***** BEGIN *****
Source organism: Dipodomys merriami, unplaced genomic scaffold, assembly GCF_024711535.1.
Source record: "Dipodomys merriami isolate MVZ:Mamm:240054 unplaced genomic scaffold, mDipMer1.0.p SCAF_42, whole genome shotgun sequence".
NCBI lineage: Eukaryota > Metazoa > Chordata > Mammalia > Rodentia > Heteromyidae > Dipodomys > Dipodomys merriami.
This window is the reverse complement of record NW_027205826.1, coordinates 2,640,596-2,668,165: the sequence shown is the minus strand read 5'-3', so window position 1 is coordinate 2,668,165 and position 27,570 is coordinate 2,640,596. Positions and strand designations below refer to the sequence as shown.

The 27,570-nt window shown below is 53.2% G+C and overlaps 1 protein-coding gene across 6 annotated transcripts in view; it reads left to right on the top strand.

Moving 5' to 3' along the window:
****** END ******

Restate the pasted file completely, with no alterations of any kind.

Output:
Source organism: Dipodomys merriami, unplaced genomic scaffold, assembly GCF_024711535.1.
Source record: "Dipodomys merriami isolate MVZ:Mamm:240054 unplaced genomic scaffold, mDipMer1.0.p SCAF_42, whole genome shotgun sequence".
NCBI lineage: Eukaryota > Metazoa > Chordata > Mammalia > Rodentia > Heteromyidae > Dipodomys > Dipodomys merriami.
This window is the reverse complement of record NW_027205826.1, coordinates 2,640,596-2,668,165: the sequence shown is the minus strand read 5'-3', so window position 1 is coordinate 2,668,165 and position 27,570 is coordinate 2,640,596. Positions and strand designations below refer to the sequence as shown.

The 27,570-nt window shown below is 53.2% G+C and overlaps 1 protein-coding gene across 6 annotated transcripts in view; it reads left to right on the top strand.

Moving 5' to 3' along the window: